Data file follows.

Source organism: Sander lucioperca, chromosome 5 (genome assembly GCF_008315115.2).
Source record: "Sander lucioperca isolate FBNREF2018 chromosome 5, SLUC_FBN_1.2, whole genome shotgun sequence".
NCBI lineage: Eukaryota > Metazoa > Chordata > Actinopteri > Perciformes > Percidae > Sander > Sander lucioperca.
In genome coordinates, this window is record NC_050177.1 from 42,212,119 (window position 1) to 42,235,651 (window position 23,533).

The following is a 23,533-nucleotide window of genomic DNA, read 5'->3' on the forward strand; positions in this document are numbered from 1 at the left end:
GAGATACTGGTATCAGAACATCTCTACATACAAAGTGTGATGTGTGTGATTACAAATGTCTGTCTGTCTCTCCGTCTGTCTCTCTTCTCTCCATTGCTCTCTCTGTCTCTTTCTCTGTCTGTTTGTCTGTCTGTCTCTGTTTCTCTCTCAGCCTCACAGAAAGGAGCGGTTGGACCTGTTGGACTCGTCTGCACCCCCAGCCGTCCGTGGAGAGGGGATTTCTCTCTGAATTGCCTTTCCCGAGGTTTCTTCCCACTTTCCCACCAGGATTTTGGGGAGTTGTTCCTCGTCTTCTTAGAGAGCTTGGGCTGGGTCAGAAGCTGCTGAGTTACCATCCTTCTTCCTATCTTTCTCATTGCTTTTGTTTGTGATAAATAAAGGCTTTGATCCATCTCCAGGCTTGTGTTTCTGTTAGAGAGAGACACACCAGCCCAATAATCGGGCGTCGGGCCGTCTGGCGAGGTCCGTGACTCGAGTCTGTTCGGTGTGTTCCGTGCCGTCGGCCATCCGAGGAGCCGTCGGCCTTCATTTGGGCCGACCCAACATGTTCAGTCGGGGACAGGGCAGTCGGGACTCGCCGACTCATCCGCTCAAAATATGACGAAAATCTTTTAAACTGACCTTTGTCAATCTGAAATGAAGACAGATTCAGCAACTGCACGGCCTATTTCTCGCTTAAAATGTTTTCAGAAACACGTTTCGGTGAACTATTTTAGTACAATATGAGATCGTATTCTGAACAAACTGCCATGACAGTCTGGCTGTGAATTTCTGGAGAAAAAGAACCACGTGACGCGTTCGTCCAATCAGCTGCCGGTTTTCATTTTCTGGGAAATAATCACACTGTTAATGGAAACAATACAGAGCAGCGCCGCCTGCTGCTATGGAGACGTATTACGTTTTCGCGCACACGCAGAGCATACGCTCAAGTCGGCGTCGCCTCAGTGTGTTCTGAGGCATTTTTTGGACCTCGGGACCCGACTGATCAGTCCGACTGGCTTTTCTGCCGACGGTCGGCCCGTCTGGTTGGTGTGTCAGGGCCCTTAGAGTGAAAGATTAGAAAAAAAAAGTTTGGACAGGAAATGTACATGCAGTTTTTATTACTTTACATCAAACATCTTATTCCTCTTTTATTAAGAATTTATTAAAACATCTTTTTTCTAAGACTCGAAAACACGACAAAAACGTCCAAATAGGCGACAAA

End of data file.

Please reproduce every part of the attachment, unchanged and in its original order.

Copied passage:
Source organism: Sander lucioperca, chromosome 5 (genome assembly GCF_008315115.2).
Source record: "Sander lucioperca isolate FBNREF2018 chromosome 5, SLUC_FBN_1.2, whole genome shotgun sequence".
NCBI lineage: Eukaryota > Metazoa > Chordata > Actinopteri > Perciformes > Percidae > Sander > Sander lucioperca.
In genome coordinates, this window is record NC_050177.1 from 42,212,119 (window position 1) to 42,235,651 (window position 23,533).

The following is a 23,533-nucleotide window of genomic DNA, read 5'->3' on the forward strand; positions in this document are numbered from 1 at the left end:
GAGATACTGGTATCAGAACATCTCTACATACAAAGTGTGATGTGTGTGATTACAAATGTCTGTCTGTCTCTCCGTCTGTCTCTCTTCTCTCCATTGCTCTCTCTGTCTCTTTCTCTGTCTGTTTGTCTGTCTGTCTCTGTTTCTCTCTCAGCCTCACAGAAAGGAGCGGTTGGACCTGTTGGACTCGTCTGCACCCCCAGCCGTCCGTGGAGAGGGGATTTCTCTCTGAATTGCCTTTCCCGAGGTTTCTTCCCACTTTCCCACCAGGATTTTGGGGAGTTGTTCCTCGTCTTCTTAGAGAGCTTGGGCTGGGTCAGAAGCTGCTGAGTTACCATCCTTCTTCCTATCTTTCTCATTGCTTTTGTTTGTGATAAATAAAGGCTTTGATCCATCTCCAGGCTTGTGTTTCTGTTAGAGAGAGACACACCAGCCCAATAATCGGGCGTCGGGCCGTCTGGCGAGGTCCGTGACTCGAGTCTGTTCGGTGTGTTCCGTGCCGTCGGCCATCCGAGGAGCCGTCGGCCTTCATTTGGGCCGACCCAACATGTTCAGTCGGGGACAGGGCAGTCGGGACTCGCCGACTCATCCGCTCAAAATATGACGAAAATCTTTTAAACTGACCTTTGTCAATCTGAAATGAAGACAGATTCAGCAACTGCACGGCCTATTTCTCGCTTAAAATGTTTTCAGAAACACGTTTCGGTGAACTATTTTAGTACAATATGAGATCGTATTCTGAACAAACTGCCATGACAGTCTGGCTGTGAATTTCTGGAGAAAAAGAACCACGTGACGCGTTCGTCCAATCAGCTGCCGGTTTTCATTTTCTGGGAAATAATCACACTGTTAATGGAAACAATACAGAGCAGCGCCGCCTGCTGCTATGGAGACGTATTACGTTTTCGCGCACACGCAGAGCATACGCTCAAGTCGGCGTCGCCTCAGTGTGTTCTGAGGCATTTTTTGGACCTCGGGACCCGACTGATCAGTCCGACTGGCTTTTCTGCCGACGGTCGGCCCGTCTGGTTGGTGTGTCAGGGCCCTTAGAGTGAAAGATTAGAAAAAAAAAGTTTGGACAGGAAATGTACATGCAGTTTTTATTACTTTACATCAAACATCTTATTCCTCTTTTATTAAGAATTTATTAAAACATCTTTTTTCTAAGACTCGAAAACACGACAAAAACGTCCAAATAGGCGACAAA